The host didn’t get back until days later since he was out of the country. He said that it was his friend who made the delivery call and said the wrong floor.

I felt really really pissed off that the person did not even bothered to give the right door number and caused me such anxiety. Still, there was nothing I could do.

I would still travel solo

Not everybody is pleased that I travel alone.

Someone once threatened me that “A girl travelling alone is not alone. She is with the Goddess of Death.” [I am sure that line was totally made up.]

Another person made a face and said, “What sort of parents let their daughter travel alone?”

Funnily, it is men who say such things to my face.

No woman has ever told me that we womanfolk should stay at home and knit. Usually, women tell me that they do not dare travel alone but they do not make threats. I give some encouragement in the form of, “Just try it.”

Despite everything, I would not give up travelling solo. It gives me peace and less anxiety when I am able to follow my own itinerary that is made up as every minute passes.

What was the scariest situation when you were travelling alone?

9 thoughts on “Scary situations I’ve encountered as a solo woman traveller

  1. Great post! My scariest situations travelling alone involve dogs, not people. Walking across a public park in Saigon to the water puppet theatre, this stray dog came towards me. It was very scary as I cannot tell if a dog means me harm or not. I had to take a detour, thank goodness it didn’t follow me. Same happened in Vientiane, only this time the dog was running and barking and huge. I had cold sweat. Yet, I would not give up solo travel because of these scary situations.

  2. Morocco, a 5 min walk turned into a 1.5 min run when I stepped out of an internet café to head to my hotel alone. I only went alone as it was a bit of an emergency.

    As soon as I stepped outside it was cat calls all over, I had already hid my hair in a bundle under my t-shirt, but hah, silly me, as if that would help. The only guys that behaved and told others to leave me alone were the guys in the restaurant I ate at everyday.

    The last few seconds I came across a drunk man (yes they can drink now, or could back then, 2004 or so), and he was talking in French, mumbling something I partly understood ”I will …… you” (glad not to have understood it all). He was too drunk and too slow, I came right at him and then dodged him really fast, he looked a bit confused.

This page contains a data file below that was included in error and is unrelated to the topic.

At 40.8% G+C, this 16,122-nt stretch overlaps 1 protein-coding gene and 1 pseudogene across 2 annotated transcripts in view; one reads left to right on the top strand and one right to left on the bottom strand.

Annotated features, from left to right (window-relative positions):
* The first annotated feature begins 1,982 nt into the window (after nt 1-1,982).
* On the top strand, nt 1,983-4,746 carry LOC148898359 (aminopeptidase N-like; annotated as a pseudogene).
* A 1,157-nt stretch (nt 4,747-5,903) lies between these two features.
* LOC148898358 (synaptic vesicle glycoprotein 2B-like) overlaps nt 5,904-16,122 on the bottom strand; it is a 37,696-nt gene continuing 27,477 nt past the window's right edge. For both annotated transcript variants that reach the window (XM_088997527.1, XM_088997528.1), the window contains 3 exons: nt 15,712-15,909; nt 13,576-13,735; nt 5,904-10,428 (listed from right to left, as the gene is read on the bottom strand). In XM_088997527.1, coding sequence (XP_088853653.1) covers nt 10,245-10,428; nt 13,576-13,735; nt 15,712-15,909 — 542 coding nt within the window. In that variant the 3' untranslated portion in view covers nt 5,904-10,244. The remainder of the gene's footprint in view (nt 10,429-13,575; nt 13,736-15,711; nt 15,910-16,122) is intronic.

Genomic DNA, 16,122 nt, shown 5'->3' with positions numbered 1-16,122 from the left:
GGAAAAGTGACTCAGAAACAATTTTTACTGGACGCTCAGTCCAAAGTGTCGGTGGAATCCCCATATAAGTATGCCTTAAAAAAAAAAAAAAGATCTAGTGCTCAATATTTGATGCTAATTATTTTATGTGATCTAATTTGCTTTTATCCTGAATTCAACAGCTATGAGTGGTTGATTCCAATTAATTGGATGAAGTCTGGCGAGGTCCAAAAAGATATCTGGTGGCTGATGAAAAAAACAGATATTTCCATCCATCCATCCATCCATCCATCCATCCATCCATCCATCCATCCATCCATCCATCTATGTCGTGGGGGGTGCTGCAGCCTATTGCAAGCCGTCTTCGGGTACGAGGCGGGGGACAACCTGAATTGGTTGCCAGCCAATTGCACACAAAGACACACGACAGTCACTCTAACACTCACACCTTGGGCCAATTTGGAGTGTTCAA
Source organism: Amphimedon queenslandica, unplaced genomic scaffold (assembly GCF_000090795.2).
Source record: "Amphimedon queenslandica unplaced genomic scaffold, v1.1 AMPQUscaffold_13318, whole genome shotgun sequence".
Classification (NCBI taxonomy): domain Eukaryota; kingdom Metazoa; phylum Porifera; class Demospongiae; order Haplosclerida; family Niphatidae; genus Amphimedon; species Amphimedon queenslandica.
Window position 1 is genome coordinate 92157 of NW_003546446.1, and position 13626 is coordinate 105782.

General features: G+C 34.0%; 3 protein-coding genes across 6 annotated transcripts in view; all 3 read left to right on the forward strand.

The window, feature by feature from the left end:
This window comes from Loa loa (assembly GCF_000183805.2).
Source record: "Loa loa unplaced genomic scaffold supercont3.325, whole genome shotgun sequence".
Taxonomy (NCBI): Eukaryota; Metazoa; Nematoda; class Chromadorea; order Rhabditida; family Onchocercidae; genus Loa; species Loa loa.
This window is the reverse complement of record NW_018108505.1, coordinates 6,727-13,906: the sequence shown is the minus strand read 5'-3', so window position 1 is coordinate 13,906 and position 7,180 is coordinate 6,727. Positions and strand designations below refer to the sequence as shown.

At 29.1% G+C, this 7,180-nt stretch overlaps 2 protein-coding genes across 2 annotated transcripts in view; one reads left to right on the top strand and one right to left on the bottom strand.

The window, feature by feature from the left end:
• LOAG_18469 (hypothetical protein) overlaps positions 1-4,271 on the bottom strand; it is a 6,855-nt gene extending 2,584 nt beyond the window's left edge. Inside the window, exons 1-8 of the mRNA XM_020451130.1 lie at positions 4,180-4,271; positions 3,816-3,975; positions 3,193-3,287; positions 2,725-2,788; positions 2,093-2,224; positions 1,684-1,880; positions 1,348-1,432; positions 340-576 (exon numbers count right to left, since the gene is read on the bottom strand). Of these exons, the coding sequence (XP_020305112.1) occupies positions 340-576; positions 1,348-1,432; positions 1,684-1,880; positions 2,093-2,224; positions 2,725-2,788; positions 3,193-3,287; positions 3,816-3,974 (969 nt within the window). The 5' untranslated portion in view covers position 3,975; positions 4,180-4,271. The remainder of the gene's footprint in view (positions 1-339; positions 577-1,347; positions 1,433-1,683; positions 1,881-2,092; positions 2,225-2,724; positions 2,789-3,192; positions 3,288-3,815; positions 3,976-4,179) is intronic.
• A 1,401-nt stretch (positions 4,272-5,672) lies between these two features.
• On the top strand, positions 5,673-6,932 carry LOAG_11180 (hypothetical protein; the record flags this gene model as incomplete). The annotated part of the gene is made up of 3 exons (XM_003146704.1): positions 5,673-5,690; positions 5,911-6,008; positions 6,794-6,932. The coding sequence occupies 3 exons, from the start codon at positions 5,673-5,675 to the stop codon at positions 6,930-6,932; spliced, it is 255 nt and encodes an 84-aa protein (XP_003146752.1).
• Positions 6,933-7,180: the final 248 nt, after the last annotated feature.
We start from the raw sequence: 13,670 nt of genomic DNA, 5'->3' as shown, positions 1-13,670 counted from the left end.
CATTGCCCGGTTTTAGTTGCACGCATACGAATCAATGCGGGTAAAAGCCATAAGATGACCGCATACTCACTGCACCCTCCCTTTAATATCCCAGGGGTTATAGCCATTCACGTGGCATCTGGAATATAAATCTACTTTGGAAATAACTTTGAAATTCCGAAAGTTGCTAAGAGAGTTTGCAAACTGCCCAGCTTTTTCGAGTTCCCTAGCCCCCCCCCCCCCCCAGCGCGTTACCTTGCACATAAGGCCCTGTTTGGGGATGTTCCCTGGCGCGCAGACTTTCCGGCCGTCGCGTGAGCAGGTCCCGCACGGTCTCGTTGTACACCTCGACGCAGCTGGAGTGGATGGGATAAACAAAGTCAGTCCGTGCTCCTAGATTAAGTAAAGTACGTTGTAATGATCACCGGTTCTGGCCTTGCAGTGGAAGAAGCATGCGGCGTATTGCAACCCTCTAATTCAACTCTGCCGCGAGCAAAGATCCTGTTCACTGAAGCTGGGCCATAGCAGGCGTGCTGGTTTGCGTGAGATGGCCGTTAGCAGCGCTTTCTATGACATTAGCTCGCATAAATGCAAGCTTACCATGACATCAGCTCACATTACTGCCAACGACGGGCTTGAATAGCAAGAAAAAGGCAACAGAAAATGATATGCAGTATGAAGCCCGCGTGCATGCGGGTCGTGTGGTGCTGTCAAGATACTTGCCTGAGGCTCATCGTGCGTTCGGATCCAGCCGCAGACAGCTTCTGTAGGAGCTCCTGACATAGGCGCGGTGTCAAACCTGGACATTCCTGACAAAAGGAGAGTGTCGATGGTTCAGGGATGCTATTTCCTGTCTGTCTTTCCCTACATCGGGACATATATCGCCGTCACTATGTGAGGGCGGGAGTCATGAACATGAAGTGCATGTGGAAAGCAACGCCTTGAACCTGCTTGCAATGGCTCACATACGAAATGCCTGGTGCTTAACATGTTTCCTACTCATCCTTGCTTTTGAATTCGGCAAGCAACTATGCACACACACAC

I got to the hotel safe, but the experience was shocking. Men behaving so badly, like animals in heat. I was really disappointed in a people that until then had thought were pretty amicable and respectful, but I guess that’s only if you have your own man, if you don’t, you are a piece of meat to be plucked. I am sure not all men there are like that, but as I say, most of the men, except the ones I mentioned were pretty nasty.

    1. I’m so sorry to hear that you have to go through that. Thank goodness you escaped from the drunk.
      I do wish that one day we can all travel safely without having to face such sexism.

      1. Thanks :-) Yes, I hope so too. But it pains me even more when of all societies, they consider themselves so superior to women, yet feel it is acceptable and the norm to behave this way.

  3. There were 2 different incidents that I think scariest. #1 – even though I was traveling with my sister. We reached Rome past midnight, lost, not able to find the hostel we booked, and nobody willing to assist when we asked for direction. We did met 2 Good Samaritan and found out way. I guess it was less scary as I have someone with me then.
    #2 – someone approached me for money in Chiangmai. I said no but he started to walked behind me. He slowed when I slowed down and sped up when I did. I walked to a temple and he walked on. This was at broad daylight, so it could’ve been worse :)

    P/s: lest you think I’m ‘stalking’you on cyberspace, I am but I found your blog when I was blog hopping and have been a silent reader for awhile. Kudos on your daily posts and round the world trip :)

    1. Thanks for supporting this blog. :D
      Not being able to find my hostel or being lost is one of my greatest fear when travelling. In your case, thank you good Samaritans! For the second situation, being stalked is very scary because you don’t know what the other person will do. Thank goodness the person gave up when you went to the temple.

  4. I always had safe experienced travelling alone. But I had a really terrible situation when I was coming back from a party one night from a neighbourhood I was unfamiliar with in Montreal. A fat ethnic man thought I was a prostitute while i was waiting at the bus stop and he kept coming up to me and shouting if we want to do something. I got so scared coz i had no place to run really and I freaked out. Luckily a police car drove up n the man just slinked away.

    1. He sounds like the guy I met on a bus in San Francisco. “You’re pretty.”
      Ick. I had to go sit in front with the driver and an aunty.